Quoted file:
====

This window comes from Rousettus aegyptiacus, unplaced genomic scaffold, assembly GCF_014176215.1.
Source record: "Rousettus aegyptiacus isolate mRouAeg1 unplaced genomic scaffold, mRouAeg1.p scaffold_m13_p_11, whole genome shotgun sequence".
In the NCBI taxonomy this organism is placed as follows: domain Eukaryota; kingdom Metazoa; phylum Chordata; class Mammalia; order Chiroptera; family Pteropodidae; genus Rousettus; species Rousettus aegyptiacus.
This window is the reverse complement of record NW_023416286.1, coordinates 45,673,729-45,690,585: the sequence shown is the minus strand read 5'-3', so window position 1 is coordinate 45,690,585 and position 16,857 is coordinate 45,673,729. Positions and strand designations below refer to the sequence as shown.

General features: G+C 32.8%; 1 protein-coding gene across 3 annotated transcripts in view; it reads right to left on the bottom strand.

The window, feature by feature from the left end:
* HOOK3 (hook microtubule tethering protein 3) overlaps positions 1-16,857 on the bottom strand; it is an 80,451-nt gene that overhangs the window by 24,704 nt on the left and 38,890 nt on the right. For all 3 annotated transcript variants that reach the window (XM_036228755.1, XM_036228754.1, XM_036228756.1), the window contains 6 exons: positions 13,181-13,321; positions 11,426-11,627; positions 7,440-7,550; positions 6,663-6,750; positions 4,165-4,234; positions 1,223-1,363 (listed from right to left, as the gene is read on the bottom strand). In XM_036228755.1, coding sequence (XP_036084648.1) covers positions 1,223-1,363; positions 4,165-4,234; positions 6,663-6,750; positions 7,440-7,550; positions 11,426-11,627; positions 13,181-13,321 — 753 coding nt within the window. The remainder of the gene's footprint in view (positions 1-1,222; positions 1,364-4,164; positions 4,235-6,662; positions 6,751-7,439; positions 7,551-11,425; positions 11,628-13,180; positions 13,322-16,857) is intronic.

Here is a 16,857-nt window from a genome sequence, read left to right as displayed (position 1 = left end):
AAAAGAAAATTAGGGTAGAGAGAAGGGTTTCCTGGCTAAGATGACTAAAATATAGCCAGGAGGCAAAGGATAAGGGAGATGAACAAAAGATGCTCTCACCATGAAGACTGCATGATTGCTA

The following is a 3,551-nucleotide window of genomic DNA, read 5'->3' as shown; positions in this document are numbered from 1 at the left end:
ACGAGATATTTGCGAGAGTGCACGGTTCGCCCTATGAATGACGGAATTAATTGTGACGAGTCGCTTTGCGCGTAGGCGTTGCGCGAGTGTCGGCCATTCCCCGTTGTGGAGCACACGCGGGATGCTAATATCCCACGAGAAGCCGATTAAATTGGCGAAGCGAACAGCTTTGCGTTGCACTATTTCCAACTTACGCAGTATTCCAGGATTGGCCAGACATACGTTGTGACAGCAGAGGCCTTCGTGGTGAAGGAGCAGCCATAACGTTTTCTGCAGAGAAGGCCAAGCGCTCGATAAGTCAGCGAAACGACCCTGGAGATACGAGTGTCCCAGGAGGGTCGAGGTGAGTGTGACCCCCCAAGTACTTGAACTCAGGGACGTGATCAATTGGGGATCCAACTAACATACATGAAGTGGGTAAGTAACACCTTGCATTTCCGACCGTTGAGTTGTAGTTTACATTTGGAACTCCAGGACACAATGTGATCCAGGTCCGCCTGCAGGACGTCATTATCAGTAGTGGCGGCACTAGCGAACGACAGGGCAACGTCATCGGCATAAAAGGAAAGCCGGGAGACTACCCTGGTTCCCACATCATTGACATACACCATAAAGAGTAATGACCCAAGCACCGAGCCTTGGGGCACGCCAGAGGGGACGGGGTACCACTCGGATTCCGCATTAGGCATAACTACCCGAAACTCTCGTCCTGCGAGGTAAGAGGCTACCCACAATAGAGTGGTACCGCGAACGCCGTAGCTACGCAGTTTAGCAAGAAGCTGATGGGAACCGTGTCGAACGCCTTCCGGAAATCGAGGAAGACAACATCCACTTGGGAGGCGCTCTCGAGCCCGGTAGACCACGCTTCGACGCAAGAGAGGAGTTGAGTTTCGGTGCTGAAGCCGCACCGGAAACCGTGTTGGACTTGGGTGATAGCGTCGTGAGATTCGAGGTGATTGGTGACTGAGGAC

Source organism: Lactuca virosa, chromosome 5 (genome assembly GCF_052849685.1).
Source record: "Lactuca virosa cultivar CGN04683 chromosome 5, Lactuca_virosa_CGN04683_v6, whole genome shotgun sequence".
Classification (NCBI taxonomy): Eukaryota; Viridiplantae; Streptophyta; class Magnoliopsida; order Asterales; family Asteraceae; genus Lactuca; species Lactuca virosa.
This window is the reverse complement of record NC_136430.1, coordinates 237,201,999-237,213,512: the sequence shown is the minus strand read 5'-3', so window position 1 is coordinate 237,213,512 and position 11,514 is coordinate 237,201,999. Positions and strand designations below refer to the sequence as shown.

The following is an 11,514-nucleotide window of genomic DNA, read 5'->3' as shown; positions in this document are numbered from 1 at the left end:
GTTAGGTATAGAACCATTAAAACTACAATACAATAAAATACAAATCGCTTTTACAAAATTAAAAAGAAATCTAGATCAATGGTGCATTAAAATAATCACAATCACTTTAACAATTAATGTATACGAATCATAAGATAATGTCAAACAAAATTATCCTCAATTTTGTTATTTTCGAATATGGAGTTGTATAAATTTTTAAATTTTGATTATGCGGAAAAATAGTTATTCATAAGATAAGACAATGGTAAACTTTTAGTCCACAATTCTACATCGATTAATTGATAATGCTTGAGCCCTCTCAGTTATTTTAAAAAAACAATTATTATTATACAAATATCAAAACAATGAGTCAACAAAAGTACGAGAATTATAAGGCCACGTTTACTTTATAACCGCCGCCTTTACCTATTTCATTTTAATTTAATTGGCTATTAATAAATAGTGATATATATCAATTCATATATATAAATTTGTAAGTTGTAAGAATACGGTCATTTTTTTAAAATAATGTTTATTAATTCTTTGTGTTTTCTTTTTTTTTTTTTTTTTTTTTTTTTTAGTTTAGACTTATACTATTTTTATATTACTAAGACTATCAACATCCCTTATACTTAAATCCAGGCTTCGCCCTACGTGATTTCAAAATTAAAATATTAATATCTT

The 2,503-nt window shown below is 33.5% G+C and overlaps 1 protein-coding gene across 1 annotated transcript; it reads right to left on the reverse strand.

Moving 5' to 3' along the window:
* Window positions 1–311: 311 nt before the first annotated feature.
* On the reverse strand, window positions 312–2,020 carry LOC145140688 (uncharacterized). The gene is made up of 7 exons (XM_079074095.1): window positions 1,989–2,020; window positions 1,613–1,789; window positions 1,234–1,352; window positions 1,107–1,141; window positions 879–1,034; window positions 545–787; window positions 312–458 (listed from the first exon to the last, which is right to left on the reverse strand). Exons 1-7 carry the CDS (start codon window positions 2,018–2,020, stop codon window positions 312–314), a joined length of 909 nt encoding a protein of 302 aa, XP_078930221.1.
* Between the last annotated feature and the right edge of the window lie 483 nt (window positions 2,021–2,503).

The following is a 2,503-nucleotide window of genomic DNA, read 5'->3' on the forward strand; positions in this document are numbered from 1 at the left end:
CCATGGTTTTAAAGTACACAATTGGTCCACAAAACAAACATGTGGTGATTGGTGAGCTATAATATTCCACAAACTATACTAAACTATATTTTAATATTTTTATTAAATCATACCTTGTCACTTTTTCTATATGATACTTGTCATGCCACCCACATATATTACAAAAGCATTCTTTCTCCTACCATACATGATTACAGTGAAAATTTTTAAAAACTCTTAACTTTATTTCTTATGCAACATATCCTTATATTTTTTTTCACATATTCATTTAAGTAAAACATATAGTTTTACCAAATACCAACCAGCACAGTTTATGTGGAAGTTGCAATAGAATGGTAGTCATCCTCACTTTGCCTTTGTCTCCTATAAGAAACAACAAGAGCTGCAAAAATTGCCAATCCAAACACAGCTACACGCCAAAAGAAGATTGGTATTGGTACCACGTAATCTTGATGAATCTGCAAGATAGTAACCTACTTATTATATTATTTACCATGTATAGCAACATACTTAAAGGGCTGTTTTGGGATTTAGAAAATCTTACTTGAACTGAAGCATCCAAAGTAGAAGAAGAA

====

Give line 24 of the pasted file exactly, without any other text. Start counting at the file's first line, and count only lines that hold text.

CCATGGTTTTAAAGTACACAATTGGTCCACAAAACAAACATGTGGTGATTGGTGAGCTATAATATTCCACAAACTATACTAAACTATATTTTAATATTTTTATTAAATCATACCTTGTCACTTTTTCTATATGATACTTGTCATGCCACCCACATATATTACAAAAGCATTCTTTCTCCTACCATACATGATTACAGTGAAAATTTTTAAAAACTCTTAACTTTATTTCTTATGCAACATATCCTTATATTTTTTTTCACATATTCATTTAAGTAAAACATATAGTTTTACCAAATACCAACCAGCACAGTTTATGTGGAAGTTGCAATAGAATGGTAGTCATCCTCACTTTGCCTTTGTCTCCTATAAGAAACAACAAGAGCTGCAAAAATTGCCAATCCAAACACAGCTACACGCCAAAAGAAGATTGGTATTGGTACCACGTAATCTTGATGAATCTGCAAGATAGTAACCTACTTATTATATTATTTACCATGTATAGCAACATACTTAAAGGGCTGTTTTGGGATTTAGAAAATCTTACTTGAACTGAAGCATCCAAAGTAGAAGAAGAA